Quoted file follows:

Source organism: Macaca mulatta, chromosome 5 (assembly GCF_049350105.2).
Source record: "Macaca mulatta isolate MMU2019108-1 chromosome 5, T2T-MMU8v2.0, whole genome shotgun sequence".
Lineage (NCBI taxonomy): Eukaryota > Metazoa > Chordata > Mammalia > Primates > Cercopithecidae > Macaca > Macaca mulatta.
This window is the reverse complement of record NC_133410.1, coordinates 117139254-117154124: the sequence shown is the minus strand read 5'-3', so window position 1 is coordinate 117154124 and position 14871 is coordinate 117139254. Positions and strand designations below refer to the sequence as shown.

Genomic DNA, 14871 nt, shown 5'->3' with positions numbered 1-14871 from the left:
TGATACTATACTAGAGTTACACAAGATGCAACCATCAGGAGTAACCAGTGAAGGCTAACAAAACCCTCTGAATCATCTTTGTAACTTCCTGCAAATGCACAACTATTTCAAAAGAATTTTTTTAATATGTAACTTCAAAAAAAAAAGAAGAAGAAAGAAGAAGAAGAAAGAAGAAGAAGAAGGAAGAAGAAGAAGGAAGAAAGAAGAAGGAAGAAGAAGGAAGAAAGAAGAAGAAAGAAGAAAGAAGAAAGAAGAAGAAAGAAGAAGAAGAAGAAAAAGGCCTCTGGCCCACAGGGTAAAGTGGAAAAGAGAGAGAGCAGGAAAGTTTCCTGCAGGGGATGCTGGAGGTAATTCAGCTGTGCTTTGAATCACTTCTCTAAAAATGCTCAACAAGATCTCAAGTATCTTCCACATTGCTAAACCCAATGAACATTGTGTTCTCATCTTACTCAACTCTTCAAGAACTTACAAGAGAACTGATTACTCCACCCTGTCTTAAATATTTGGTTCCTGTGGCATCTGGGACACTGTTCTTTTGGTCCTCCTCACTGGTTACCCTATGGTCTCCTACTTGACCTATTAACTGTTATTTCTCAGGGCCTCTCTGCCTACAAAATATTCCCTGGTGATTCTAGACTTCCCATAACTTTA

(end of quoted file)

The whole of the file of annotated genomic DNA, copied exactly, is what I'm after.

Source organism: Macaca mulatta, chromosome 5 (assembly GCF_049350105.2).
Source record: "Macaca mulatta isolate MMU2019108-1 chromosome 5, T2T-MMU8v2.0, whole genome shotgun sequence".
Lineage (NCBI taxonomy): Eukaryota > Metazoa > Chordata > Mammalia > Primates > Cercopithecidae > Macaca > Macaca mulatta.
This window is the reverse complement of record NC_133410.1, coordinates 117139254-117154124: the sequence shown is the minus strand read 5'-3', so window position 1 is coordinate 117154124 and position 14871 is coordinate 117139254. Positions and strand designations below refer to the sequence as shown.

Genomic DNA, 14871 nt, shown 5'->3' with positions numbered 1-14871 from the left:
TGATACTATACTAGAGTTACACAAGATGCAACCATCAGGAGTAACCAGTGAAGGCTAACAAAACCCTCTGAATCATCTTTGTAACTTCCTGCAAATGCACAACTATTTCAAAAGAATTTTTTTAATATGTAACTTCAAAAAAAAAAGAAGAAGAAAGAAGAAGAAGAAAGAAGAAGAAGAAGGAAGAAGAAGAAGGAAGAAAGAAGAAGGAAGAAGAAGGAAGAAAGAAGAAGAAAGAAGAAAGAAGAAAGAAGAAGAAAGAAGAAGAAGAAGAAAAAGGCCTCTGGCCCACAGGGTAAAGTGGAAAAGAGAGAGAGCAGGAAAGTTTCCTGCAGGGGATGCTGGAGGTAATTCAGCTGTGCTTTGAATCACTTCTCTAAAAATGCTCAACAAGATCTCAAGTATCTTCCACATTGCTAAACCCAATGAACATTGTGTTCTCATCTTACTCAACTCTTCAAGAACTTACAAGAGAACTGATTACTCCACCCTGTCTTAAATATTTGGTTCCTGTGGCATCTGGGACACTGTTCTTTTGGTCCTCCTCACTGGTTACCCTATGGTCTCCTACTTGACCTATTAACTGTTATTTCTCAGGGCCTCTCTGCCTACAAAATATTCCCTGGTGATTCTAGACTTCCCATAACTTTA